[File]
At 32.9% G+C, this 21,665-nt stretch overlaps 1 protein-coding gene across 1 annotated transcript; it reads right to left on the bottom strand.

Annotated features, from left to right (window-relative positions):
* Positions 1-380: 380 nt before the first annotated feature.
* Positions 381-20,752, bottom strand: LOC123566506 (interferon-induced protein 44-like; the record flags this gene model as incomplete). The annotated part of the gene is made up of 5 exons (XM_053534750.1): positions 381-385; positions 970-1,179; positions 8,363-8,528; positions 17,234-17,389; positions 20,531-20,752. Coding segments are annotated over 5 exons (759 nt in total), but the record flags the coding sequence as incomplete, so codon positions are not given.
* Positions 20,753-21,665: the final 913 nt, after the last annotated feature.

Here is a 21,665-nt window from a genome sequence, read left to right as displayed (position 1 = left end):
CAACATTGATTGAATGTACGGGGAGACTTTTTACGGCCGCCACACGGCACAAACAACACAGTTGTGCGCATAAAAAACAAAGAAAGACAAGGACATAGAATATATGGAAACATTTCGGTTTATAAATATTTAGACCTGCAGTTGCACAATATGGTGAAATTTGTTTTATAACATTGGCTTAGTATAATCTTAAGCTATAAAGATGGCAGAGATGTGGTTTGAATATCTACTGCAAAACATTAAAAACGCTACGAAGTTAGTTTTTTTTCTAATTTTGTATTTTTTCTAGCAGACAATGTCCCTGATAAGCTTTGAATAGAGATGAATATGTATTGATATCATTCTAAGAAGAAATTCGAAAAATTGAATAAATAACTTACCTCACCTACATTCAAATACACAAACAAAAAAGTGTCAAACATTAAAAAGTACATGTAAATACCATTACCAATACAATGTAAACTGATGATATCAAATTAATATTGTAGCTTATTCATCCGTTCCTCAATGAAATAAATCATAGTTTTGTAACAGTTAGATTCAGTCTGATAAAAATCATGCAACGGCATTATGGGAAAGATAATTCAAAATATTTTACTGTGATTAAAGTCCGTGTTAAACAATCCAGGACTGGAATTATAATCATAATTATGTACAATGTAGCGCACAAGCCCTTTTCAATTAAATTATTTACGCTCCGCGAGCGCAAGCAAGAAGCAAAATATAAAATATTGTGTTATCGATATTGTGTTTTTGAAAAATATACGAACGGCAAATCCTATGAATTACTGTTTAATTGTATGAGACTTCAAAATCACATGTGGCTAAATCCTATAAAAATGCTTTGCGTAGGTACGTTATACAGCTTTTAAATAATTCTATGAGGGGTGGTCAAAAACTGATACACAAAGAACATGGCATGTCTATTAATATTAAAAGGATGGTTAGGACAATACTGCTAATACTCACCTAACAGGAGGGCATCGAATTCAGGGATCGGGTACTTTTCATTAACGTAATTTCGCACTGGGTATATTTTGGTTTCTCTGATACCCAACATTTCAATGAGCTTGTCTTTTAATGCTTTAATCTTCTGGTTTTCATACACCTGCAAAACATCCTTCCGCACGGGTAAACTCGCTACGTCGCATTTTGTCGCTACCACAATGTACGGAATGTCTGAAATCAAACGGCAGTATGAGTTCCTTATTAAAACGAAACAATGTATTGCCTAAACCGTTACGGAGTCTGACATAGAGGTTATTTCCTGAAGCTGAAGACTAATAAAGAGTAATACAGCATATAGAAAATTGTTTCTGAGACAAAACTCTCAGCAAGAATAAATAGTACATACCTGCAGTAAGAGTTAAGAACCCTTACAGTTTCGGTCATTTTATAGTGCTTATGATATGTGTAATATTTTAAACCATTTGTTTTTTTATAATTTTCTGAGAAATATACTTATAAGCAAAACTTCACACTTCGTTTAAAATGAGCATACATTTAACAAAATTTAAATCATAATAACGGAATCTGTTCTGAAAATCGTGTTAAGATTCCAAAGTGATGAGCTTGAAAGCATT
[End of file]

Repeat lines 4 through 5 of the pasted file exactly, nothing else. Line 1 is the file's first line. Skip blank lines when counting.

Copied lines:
* Positions 381-20,752, bottom strand: LOC123566506 (interferon-induced protein 44-like; the record flags this gene model as incomplete). The annotated part of the gene is made up of 5 exons (XM_053534750.1): positions 381-385; positions 970-1,179; positions 8,363-8,528; positions 17,234-17,389; positions 20,531-20,752. Coding segments are annotated over 5 exons (759 nt in total), but the record flags the coding sequence as incomplete, so codon positions are not given.
* Positions 20,753-21,665: the final 913 nt, after the last annotated feature.